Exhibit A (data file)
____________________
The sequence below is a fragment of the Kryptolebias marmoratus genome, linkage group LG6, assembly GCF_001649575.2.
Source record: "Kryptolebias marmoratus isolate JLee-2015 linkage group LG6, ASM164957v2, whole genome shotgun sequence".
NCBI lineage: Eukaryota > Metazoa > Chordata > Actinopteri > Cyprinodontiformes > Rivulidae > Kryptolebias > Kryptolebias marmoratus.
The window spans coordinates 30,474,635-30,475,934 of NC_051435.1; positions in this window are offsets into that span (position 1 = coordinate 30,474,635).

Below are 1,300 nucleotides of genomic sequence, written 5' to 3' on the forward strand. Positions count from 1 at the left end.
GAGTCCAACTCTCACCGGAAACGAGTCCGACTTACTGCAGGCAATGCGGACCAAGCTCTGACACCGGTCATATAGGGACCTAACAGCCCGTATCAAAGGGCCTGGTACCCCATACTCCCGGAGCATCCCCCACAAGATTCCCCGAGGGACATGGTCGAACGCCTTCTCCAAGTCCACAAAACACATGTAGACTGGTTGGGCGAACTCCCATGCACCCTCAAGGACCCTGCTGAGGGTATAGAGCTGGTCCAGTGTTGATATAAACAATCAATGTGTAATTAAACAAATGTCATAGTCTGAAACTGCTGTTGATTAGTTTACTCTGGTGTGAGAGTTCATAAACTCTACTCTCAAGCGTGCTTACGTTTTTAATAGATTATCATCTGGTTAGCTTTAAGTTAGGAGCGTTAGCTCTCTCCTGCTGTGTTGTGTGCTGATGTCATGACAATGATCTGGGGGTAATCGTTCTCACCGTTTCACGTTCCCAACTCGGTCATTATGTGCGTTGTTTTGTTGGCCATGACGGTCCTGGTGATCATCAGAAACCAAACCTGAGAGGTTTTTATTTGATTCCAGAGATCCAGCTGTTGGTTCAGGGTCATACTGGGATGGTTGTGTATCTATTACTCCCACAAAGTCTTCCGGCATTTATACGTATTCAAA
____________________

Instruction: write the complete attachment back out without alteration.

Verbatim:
The sequence below is a fragment of the Kryptolebias marmoratus genome, linkage group LG6, assembly GCF_001649575.2.
Source record: "Kryptolebias marmoratus isolate JLee-2015 linkage group LG6, ASM164957v2, whole genome shotgun sequence".
NCBI lineage: Eukaryota > Metazoa > Chordata > Actinopteri > Cyprinodontiformes > Rivulidae > Kryptolebias > Kryptolebias marmoratus.
The window spans coordinates 30,474,635-30,475,934 of NC_051435.1; positions in this window are offsets into that span (position 1 = coordinate 30,474,635).

Below are 1,300 nucleotides of genomic sequence, written 5' to 3' on the forward strand. Positions count from 1 at the left end.
GAGTCCAACTCTCACCGGAAACGAGTCCGACTTACTGCAGGCAATGCGGACCAAGCTCTGACACCGGTCATATAGGGACCTAACAGCCCGTATCAAAGGGCCTGGTACCCCATACTCCCGGAGCATCCCCCACAAGATTCCCCGAGGGACATGGTCGAACGCCTTCTCCAAGTCCACAAAACACATGTAGACTGGTTGGGCGAACTCCCATGCACCCTCAAGGACCCTGCTGAGGGTATAGAGCTGGTCCAGTGTTGATATAAACAATCAATGTGTAATTAAACAAATGTCATAGTCTGAAACTGCTGTTGATTAGTTTACTCTGGTGTGAGAGTTCATAAACTCTACTCTCAAGCGTGCTTACGTTTTTAATAGATTATCATCTGGTTAGCTTTAAGTTAGGAGCGTTAGCTCTCTCCTGCTGTGTTGTGTGCTGATGTCATGACAATGATCTGGGGGTAATCGTTCTCACCGTTTCACGTTCCCAACTCGGTCATTATGTGCGTTGTTTTGTTGGCCATGACGGTCCTGGTGATCATCAGAAACCAAACCTGAGAGGTTTTTATTTGATTCCAGAGATCCAGCTGTTGGTTCAGGGTCATACTGGGATGGTTGTGTATCTATTACTCCCACAAAGTCTTCCGGCATTTATACGTATTCAAA